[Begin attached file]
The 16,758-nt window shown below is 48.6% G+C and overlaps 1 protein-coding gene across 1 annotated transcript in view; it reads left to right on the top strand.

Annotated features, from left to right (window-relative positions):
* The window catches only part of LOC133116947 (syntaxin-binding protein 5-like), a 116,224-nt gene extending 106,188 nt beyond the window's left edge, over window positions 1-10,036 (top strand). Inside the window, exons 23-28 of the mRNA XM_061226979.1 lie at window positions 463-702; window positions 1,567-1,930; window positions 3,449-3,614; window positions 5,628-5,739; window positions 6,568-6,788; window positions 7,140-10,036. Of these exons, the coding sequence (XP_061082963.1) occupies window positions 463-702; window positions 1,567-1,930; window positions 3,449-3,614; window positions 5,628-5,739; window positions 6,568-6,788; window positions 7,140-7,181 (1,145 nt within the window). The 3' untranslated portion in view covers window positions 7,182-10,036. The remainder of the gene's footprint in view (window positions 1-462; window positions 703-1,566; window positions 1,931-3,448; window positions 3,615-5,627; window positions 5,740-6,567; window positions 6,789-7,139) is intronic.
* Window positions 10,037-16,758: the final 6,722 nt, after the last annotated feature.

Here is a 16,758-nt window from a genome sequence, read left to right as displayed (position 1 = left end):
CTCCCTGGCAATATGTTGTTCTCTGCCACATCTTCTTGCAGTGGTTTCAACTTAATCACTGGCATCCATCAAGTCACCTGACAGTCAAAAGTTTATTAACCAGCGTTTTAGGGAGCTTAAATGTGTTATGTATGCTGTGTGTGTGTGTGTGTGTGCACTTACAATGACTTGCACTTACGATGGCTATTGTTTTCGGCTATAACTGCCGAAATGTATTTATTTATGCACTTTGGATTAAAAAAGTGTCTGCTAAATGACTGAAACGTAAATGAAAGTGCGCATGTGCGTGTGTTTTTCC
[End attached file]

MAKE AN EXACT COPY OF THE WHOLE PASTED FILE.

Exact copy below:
The 16,758-nt window shown below is 48.6% G+C and overlaps 1 protein-coding gene across 1 annotated transcript in view; it reads left to right on the top strand.

Annotated features, from left to right (window-relative positions):
* The window catches only part of LOC133116947 (syntaxin-binding protein 5-like), a 116,224-nt gene extending 106,188 nt beyond the window's left edge, over window positions 1-10,036 (top strand). Inside the window, exons 23-28 of the mRNA XM_061226979.1 lie at window positions 463-702; window positions 1,567-1,930; window positions 3,449-3,614; window positions 5,628-5,739; window positions 6,568-6,788; window positions 7,140-10,036. Of these exons, the coding sequence (XP_061082963.1) occupies window positions 463-702; window positions 1,567-1,930; window positions 3,449-3,614; window positions 5,628-5,739; window positions 6,568-6,788; window positions 7,140-7,181 (1,145 nt within the window). The 3' untranslated portion in view covers window positions 7,182-10,036. The remainder of the gene's footprint in view (window positions 1-462; window positions 703-1,566; window positions 1,931-3,448; window positions 3,615-5,627; window positions 5,740-6,567; window positions 6,789-7,139) is intronic.
* Window positions 10,037-16,758: the final 6,722 nt, after the last annotated feature.

Here is a 16,758-nt window from a genome sequence, read left to right as displayed (position 1 = left end):
CTCCCTGGCAATATGTTGTTCTCTGCCACATCTTCTTGCAGTGGTTTCAACTTAATCACTGGCATCCATCAAGTCACCTGACAGTCAAAAGTTTATTAACCAGCGTTTTAGGGAGCTTAAATGTGTTATGTATGCTGTGTGTGTGTGTGTGTGTGCACTTACAATGACTTGCACTTACGATGGCTATTGTTTTCGGCTATAACTGCCGAAATGTATTTATTTATGCACTTTGGATTAAAAAAGTGTCTGCTAAATGACTGAAACGTAAATGAAAGTGCGCATGTGCGTGTGTTTTTCC